Anwar Ibrahim’s Political Ups and Downs
During his career, Anwar Ibrahim has faced many challenges and obstacles.
Subscribe to our Telegram channel for the latest stories and updates.
Datuk Seri Anwar Ibrahim is one of the most well-known political figures in South East Asia due to his turbulent career and his decades-long quest to become Malaysia’s prime minister.
During his career, he has faced many challenges and overcame many obstacles.
While waiting for the announcement on who will eventually be appointed Malaysia’s 10th Prime Minister, here are a few things that you might want to know about former Umno man and current Pakatan Harapan (PH) leader, Anwar.
How did his journey begin?
Anwar began his political career as one of the founders of the youth organisation Angkatan Belia Islam Malaysia (ABIM).
Anwar held a number of cabinet positions in the Barisan Nasional (BN) led government in the 1980s and 1990s after joining UMNO, the largest party in BN.
Rise to Deputy Prime Minister
He played a key role in Malaysia’s response to the 1997 Asian financial crisis while serving as Deputy Prime Minister and Finance Minister in the 1990s.
He became Deputy Prime Minister after defeating Tun Ghafar Baba for the post of Umno deputy president. Ghafar was initially predicted to be then prime minister Tun Dr Mahathir Mohamad’s successor.
After he became Deputy Prime Minister, his relationship with Mahathir grew very close. However, the bond started to unravel.
The beginning of PKR and Reformasi
After Anwar was removed from his position as deputy prime minister by Mahathir in 1998, his supporters established the Reformasi movement.
He then held several protests in Malaysia against the ruling BN coalition.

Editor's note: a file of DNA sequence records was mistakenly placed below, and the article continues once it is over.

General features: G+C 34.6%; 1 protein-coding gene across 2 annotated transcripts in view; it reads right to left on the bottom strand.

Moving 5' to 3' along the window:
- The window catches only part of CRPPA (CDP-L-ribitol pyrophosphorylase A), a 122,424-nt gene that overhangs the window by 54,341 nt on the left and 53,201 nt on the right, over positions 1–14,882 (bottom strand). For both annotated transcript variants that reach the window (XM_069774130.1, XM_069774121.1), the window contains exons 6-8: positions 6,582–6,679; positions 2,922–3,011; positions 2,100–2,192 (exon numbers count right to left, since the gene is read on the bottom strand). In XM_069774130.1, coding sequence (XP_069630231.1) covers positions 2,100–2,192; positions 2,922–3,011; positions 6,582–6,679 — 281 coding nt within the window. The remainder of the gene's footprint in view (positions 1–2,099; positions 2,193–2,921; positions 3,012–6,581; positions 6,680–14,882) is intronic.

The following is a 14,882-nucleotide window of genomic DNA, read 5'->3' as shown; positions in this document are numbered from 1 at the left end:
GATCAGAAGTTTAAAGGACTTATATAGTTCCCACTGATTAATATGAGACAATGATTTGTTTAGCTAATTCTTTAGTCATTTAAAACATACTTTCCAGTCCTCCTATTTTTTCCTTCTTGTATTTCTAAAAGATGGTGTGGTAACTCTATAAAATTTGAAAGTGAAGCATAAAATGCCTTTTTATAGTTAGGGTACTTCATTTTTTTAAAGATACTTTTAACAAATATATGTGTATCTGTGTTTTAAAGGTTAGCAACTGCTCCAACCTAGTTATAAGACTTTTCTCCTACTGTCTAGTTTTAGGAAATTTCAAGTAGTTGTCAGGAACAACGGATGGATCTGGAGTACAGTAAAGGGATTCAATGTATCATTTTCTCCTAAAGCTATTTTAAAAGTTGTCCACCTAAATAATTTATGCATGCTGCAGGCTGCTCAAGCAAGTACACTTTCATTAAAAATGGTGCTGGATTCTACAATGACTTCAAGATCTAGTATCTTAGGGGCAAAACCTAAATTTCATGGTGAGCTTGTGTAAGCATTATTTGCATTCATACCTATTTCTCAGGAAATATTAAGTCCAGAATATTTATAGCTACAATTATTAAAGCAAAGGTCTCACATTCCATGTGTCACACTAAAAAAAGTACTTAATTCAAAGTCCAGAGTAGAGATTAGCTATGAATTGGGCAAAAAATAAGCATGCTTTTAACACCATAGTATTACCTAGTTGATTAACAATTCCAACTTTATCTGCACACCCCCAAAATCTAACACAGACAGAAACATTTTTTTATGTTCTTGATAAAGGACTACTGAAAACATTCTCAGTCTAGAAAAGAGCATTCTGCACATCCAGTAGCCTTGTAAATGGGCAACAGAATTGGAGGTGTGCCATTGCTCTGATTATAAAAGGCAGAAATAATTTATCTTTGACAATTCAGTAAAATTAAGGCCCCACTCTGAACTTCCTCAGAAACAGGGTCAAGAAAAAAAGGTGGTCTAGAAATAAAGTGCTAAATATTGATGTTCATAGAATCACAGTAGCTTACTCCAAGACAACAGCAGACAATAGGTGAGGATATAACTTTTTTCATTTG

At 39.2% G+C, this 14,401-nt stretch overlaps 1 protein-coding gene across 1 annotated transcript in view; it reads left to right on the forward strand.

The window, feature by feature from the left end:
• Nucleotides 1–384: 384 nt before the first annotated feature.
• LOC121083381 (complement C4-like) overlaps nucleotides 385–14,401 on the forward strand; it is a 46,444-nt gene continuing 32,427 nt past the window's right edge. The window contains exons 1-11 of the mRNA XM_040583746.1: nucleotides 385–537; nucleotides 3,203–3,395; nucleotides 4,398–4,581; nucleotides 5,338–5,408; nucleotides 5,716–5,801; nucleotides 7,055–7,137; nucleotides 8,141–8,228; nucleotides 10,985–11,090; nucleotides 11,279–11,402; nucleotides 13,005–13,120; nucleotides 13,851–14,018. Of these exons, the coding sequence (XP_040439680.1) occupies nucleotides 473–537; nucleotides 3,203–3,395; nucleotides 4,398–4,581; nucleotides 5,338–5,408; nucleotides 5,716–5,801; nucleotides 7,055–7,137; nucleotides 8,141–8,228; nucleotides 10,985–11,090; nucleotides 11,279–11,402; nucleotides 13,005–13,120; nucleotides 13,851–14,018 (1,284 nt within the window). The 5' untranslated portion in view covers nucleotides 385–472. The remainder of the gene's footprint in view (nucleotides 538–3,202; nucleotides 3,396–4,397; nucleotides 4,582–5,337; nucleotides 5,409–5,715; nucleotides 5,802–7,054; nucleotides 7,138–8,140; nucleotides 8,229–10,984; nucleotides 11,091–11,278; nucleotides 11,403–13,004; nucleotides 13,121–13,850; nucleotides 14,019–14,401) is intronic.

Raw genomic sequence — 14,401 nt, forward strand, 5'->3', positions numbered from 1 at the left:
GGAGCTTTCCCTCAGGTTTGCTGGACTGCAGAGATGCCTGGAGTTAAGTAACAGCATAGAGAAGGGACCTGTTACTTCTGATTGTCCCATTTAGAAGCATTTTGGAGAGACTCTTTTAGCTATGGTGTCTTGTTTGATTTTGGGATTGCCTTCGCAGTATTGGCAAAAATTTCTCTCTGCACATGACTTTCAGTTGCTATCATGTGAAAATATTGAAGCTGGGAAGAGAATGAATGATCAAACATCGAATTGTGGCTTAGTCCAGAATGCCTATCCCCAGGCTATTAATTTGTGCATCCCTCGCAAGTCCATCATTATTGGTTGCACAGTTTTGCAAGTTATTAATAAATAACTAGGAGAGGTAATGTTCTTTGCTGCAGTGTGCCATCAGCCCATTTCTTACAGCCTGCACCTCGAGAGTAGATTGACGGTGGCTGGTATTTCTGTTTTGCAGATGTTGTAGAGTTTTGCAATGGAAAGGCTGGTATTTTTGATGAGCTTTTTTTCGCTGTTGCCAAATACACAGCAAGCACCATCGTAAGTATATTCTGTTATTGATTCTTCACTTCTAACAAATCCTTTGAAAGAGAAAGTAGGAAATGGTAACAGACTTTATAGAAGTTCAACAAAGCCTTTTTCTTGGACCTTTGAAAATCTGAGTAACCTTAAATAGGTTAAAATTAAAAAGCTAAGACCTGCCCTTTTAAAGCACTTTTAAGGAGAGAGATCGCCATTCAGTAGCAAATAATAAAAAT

This movement gained momentum after US Vice President Al Gore spoke in support of Anwar’s reformation movement at the APEC summit in Kuala Lumpur in 1998.
Anwar was arrested and ultimately charged with sodomy and corruption, charges he denied during the course of the controversial trial.
According to the BBC, although homosexual activity is illegal in the majority-Muslim nation of Malaysia, convictions are uncommon, and the case against him was condemned internationally as being politically motivated.
He was imprisoned for six years for corruption.
He came back stronger
PKR’s victory during the 14th General Election and Barisan Nasional’s defeat
In a surprising turn of events in 2016, his former rival, Mahathir, announced his intention to return to politics.
Mahathir started working with Pakatan Harapan (PH), a pact that Anwar’s PKR was part of. Anwar was in prison at this time for a second sodomy conviction. He however remained immensely popular among opposition supporters.
PH united four parties to form Malaysia’s first truly multiethnic coalition, with support from the country’s Malay Muslim majority as well as its sizeable Chinese and Indian minorities.
They emerged victorious in the 2018 general election and Mahathir was made prime minister, for the second time. However, he had indicated he would hand over power to Anwar within two years. Anwar received a royal pardon after GE14.
However, this was not meant to be as internal crisis saw Mahathir resigning as prime minister and PKR deputy president Datuk Seri Mohamed Azmin Ali leaving to work with Mahathir’s Parti Pribumi Bersatu Malaysia (Bersatu), among others to lead the government. At this point, Tan Sri Muhyiddin Yassin was appointed prime minister.
Dubbed the ‘Sheraton Move’, Malaysia would see the appointment of yet aother prime minister, making it three prime ministers during the course of one election term.
Going into GE15, Anwar remains as PH’s prime ministerial candidate and while they walked away with 82 parliamentary seats, it still isn’t enough for them to form a government. Anwar’s over two decades quest for the elusive prime minister post remains in limbo at the moment as BN, with 30 seats, has yet to state if they would support PH to form a unity government.
Share your thoughts with us via TRP’s Facebook, Twitter, and Instagram.